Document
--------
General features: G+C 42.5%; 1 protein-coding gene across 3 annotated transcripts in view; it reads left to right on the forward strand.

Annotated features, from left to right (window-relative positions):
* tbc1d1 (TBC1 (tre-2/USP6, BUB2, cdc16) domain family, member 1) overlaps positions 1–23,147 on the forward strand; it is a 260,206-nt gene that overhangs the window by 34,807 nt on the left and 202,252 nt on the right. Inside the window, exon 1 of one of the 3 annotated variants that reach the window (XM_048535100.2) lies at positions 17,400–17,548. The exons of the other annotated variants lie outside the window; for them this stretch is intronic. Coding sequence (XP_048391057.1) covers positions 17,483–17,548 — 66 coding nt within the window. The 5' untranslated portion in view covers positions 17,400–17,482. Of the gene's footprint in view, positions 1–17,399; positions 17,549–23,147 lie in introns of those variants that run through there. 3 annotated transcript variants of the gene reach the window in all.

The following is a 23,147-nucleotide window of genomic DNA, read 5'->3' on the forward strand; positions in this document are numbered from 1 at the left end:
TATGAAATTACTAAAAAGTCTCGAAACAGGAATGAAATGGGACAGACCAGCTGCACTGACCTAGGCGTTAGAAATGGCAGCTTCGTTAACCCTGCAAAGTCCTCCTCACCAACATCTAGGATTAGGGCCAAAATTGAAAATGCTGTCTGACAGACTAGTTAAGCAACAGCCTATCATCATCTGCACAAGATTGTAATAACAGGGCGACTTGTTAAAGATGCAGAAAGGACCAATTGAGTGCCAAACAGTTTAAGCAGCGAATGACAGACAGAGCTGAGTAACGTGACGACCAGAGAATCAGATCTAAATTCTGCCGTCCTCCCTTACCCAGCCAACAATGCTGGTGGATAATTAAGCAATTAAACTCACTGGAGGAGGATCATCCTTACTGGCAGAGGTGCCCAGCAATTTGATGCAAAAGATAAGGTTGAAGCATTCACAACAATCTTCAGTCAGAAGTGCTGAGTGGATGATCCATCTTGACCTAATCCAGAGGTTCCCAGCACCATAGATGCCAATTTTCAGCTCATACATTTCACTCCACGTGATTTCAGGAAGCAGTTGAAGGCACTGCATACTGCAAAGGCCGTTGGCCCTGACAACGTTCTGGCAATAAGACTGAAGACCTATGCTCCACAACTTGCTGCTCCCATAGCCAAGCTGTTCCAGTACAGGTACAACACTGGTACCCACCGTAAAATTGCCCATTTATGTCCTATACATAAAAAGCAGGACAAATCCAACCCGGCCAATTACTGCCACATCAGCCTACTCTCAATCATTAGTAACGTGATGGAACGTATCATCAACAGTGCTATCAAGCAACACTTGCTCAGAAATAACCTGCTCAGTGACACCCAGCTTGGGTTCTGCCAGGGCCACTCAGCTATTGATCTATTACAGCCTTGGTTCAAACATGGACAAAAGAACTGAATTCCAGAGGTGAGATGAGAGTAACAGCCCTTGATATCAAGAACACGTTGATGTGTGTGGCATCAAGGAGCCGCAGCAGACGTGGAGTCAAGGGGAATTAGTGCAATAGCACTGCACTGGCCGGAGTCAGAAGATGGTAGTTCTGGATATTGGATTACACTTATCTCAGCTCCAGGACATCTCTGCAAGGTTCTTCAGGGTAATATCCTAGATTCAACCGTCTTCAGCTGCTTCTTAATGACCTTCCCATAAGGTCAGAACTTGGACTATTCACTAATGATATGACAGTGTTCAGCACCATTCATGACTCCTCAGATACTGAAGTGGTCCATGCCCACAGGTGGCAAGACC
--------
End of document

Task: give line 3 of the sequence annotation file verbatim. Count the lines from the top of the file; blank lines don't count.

* tbc1d1 (TBC1 (tre-2/USP6, BUB2, cdc16) domain family, member 1) overlaps positions 1–23,147 on the forward strand; it is a 260,206-nt gene that overhangs the window by 34,807 nt on the left and 202,252 nt on the right. Inside the window, exon 1 of one of the 3 annotated variants that reach the window (XM_048535100.2) lies at positions 17,400–17,548. The exons of the other annotated variants lie outside the window; for them this stretch is intronic. Coding sequence (XP_048391057.1) covers positions 17,483–17,548 — 66 coding nt within the window. The 5' untranslated portion in view covers positions 17,400–17,482. Of the gene's footprint in view, positions 1–17,399; positions 17,549–23,147 lie in introns of those variants that run through there. 3 annotated transcript variants of the gene reach the window in all.